3. What number of persons in your parish, township or place are chiefly employed in agriculture; how many in trade, manufactures, or handicraft; and how many are not occupied in any of the preceding classes?

4. What was the number of baptisms and burials in your parish, township, or place in the several years 1700, 1710, 1720, 1730, 1740, 1750, 1760, 1770, 1780, and in each subsequent year to the 31st December, 1800, distinguishing males from females?

5. What was the number of marriages in your parish, township, or place in each year, from the year 1754 inclusive to the end of the year 1800?

6. Are there any matters which you think it necessary to remark in explanation of your answers to any of the preceding questions.

The first three questions were addressed to those responsible for taking the census by house-to-house enquiries on 10 March 1801, or as soon as possible thereafter. In England and Wales this duty was placed upon the overseers of the poor or 'other substantial householders'. In Scotland the task fell to the local schoolmaster. The fourth and fifth questions were addressed to the local parish clergy, who had to provide the information from their parish registers.

All the census returns had to be made on forms that were attached to the schedule of the act (Higgs, 1989, 114). These forms merely asked for the insertion of raw numbers (Higgs, 1989, 22). In order to make the returns, some overseers drew up nominal listings of the inhabitants of their parishes from which the final returns were compiled. In some areas printers produced printed forms for this purpose. In London and elsewhere printed schedules were left for householders to fill up themselves. These unofficial documents were retained locally amongst the Poor Law records, or in the parish chest (Higgs, 1989, 24–6).

The official returns made by the overseers were to be sent to the Home Office not later than 15 May. There they were to be "digested and reduced to Order by such Officer as such Secretary of State (for the Home Department) shall appoint for the Purpose". Returns compiled from the parish registers had to be forwarded by the clergy to the bishop of the diocese, who was required to send them to his archbishop, who sent them to the Privy Council. The job of preparing the abstracts of the returns that were laid before Parliament was given to John Rickman (Higgs, 1989, 6).

In 1801 the published Reports were in three parts. The Abstract of Answers and Returns under the Act for taking the Account of the Population (1801) contained merely a copy of the questions asked, and some summary statistics of the numbers of houses, persons, and persons in occupational groups for England and Wales, and Scotland, and in the Army, Navy, merchant marine, and of convicts on hulks. An Enumeration Abstract (1801–2) gave the same data for counties, hundreds and parishes in England and Wales, and for counties and parishes in Scotland. Finally, a Parish Register Abstract (1801–2) gave the number of baptisms, burial and marriages in various time periods over the preceding 100 years for hundreds and towns in England and Wales. Very little information was supplied for Scotland because so few returns of baptisms, burial and marriages had been made in the northern kingdom.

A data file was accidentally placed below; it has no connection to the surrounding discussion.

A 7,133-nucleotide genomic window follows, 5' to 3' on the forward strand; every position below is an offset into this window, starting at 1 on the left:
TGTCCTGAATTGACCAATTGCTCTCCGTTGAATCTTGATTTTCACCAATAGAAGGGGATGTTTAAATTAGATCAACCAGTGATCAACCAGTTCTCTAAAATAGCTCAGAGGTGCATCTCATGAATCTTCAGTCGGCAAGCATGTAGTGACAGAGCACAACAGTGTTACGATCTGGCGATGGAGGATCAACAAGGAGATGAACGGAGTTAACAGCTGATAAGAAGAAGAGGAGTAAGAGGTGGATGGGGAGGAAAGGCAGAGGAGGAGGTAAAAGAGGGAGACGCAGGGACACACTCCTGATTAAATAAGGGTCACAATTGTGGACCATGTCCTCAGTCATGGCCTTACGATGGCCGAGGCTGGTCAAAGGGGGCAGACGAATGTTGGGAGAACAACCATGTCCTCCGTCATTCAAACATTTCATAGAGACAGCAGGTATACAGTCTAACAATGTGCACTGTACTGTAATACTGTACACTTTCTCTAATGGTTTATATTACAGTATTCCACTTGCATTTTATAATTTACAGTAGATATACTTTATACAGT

Census of Great Britain, 1801, Abstract, presented to the House of Commons, of the answers and returns made to the Population Act of 41st Geo. III &c., BPP 1801 VI (140). [View this document: Population abstract, 1801]

Dictionary of national biography (London, 1896).

Census of Great Britain, 1801, Abstract of the answers and returns made pursuant to an Act, passed in the forty-first year of His Majesty King George III. intituled "An act for taking an account of the population of Great Britain, and the increase or diminution thereof". Enumeration. Part I. England and Wales. Part II. Scotland BPP 1801–02 VI (9). [View this document: Enumeration abstract, 1801]

Census of Great Britain, 1801, Abstract of the Answers and returns made pursuant to an Act, passed in the forty-first year of His Majesty King George III. intituled "An act for taking an account of the population of Great Britain, and the increase or diminution thereof". Parish-registers BPP 1801–02 VII (112). [View this document: Parish register abstract, 1801]

D. V. Glass, Numbering the people. The eighteenth-century population controversy and the development of census and vital statistics in Britain (London, 1973).

Edward Higgs, Making sense of the census. The manuscript returns for England and Wales, 1801–1901 (London, 1989).

W. C. Rickman, Biographical memoir of John Rickman (London, 1841).